On Saturday, March 8th, in Mildred Sainer Auditorium, Patrice Nganang, will give a talk on the personal and collective politics of African writing: “The Library of Njoya: The Dream from which I Write”
The talk is free and open to the public; a reception will follow.
In addition, there will be two forums where students can meet and speak with Nganang:
First, an open session at the Four Winds on Friday March 7, from 3-5:30 for students who want to talk to Nganang—in English, French or German—about his work, African literature, graduate study in comparative literature, etc.
Second, a lunch & roundtable on Saturday March 8. Seating will be limited at this; if students want to attend, they need to contact Agne Milukaite or Marilee Pray (@ncf.edu) for details.
More information about Nganang follows.
Patrice Nganang is a fascinating, powerful and provocative writer, academic & speaker. Originally from Cameroon (he left Cameroon in the wake of the protests in the early 1990s that came close to toppling the regime of Paul Biya), he holds a doctorate from the University of Frankfurt (Germany) and is currently on the faculty of SUNY Stonybrook (in comparative literature). He is a young and prolific author (he has published 3 novels to date, collections of poetry, short stories and novellas, as well as works of literary criticism on topics ranging from contemporary theater (a comparative study of Brecht and Soyinka) to African film. He has been awarded two prestigious French literary prizes, the Prix Marguerite Yourcenar in 2001 and the Grand Prix de la litt?rature de l’Afrique noire in 2002, both for his novel “Temps de chien” (which I translated as “Dog Days”).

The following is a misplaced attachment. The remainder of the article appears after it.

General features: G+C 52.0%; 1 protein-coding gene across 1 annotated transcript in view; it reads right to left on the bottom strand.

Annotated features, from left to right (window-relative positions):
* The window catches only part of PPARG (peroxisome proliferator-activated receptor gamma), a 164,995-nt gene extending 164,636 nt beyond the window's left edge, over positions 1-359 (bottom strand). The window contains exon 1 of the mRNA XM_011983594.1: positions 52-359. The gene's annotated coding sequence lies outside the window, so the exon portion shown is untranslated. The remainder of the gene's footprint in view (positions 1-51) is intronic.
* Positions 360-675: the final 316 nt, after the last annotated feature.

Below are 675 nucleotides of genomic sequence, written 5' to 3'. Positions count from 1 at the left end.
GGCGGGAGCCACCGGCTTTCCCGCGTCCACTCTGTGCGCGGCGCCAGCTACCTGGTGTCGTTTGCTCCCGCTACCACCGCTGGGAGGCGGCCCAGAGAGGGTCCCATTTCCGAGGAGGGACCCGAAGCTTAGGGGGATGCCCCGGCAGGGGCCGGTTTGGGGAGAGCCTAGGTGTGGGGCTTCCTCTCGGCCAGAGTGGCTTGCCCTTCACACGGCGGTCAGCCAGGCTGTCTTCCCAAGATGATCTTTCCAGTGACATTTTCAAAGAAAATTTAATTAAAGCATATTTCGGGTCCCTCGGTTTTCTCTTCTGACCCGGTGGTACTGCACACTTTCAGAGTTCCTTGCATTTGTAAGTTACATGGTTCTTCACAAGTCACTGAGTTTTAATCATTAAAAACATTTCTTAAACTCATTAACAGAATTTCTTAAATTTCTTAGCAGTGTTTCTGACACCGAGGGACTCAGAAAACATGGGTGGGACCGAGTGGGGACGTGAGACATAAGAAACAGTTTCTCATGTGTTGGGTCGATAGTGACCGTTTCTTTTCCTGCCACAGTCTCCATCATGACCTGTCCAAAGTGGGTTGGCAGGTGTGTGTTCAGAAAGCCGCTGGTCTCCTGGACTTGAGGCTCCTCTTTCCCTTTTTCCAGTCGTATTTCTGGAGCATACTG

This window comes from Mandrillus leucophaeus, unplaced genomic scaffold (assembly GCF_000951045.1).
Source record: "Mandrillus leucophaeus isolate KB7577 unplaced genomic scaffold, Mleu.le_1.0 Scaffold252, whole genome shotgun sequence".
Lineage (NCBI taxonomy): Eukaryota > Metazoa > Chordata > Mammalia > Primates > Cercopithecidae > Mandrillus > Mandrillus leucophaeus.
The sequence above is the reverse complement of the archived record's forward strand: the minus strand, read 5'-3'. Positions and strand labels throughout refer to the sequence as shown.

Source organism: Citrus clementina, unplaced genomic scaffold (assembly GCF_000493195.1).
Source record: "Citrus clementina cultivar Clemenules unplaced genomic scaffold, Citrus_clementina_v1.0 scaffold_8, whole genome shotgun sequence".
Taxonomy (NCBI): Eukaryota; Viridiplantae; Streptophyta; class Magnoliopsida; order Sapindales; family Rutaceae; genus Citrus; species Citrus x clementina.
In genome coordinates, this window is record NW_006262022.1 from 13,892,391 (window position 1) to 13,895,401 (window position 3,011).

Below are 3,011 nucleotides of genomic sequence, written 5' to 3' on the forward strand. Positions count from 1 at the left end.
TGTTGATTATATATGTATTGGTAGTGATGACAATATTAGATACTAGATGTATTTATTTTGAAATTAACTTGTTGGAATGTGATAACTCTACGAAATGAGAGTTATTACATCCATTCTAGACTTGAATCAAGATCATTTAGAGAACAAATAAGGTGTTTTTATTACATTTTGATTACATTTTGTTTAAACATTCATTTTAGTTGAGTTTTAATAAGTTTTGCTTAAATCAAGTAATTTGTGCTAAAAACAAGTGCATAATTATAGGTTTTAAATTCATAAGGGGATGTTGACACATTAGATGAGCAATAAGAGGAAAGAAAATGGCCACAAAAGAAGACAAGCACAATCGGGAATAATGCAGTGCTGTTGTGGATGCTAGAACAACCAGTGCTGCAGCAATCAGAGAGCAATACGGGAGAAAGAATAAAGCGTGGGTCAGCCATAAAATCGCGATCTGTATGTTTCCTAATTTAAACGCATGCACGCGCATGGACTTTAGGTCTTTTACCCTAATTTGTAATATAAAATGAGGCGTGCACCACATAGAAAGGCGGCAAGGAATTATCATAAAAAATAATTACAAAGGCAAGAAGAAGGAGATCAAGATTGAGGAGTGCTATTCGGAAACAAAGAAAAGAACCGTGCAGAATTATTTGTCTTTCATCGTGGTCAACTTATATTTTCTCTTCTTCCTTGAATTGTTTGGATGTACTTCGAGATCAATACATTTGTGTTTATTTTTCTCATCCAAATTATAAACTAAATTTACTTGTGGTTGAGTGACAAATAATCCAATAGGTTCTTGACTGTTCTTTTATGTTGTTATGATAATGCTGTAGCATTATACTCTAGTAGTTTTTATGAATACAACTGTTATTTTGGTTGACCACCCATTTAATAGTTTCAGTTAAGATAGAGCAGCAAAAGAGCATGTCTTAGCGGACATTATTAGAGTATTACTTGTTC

His work is very political and inspiring. His fiction touches on issues ranging from the social manifestations of political oppression in Cameroon to the silenced history of the Bamileke genocide that followed Cameroon’s independence. Because he is most interested in creating a space for silenced voices to be heard, he weaves stories that are compelling, poignant and vibrant with humor. His essays are very political – whether challenging the passivity of African elites in the face of political violence or the self-important attitude of literary critics who judge African literature. This winter he traveled to The Hague to witness the trial of former Liberian president Charles Taylor.
Nganang will be on the New College campus for 3 days, holding discussions and roundtables with students, and capping off his visit with a public talk on Saturday.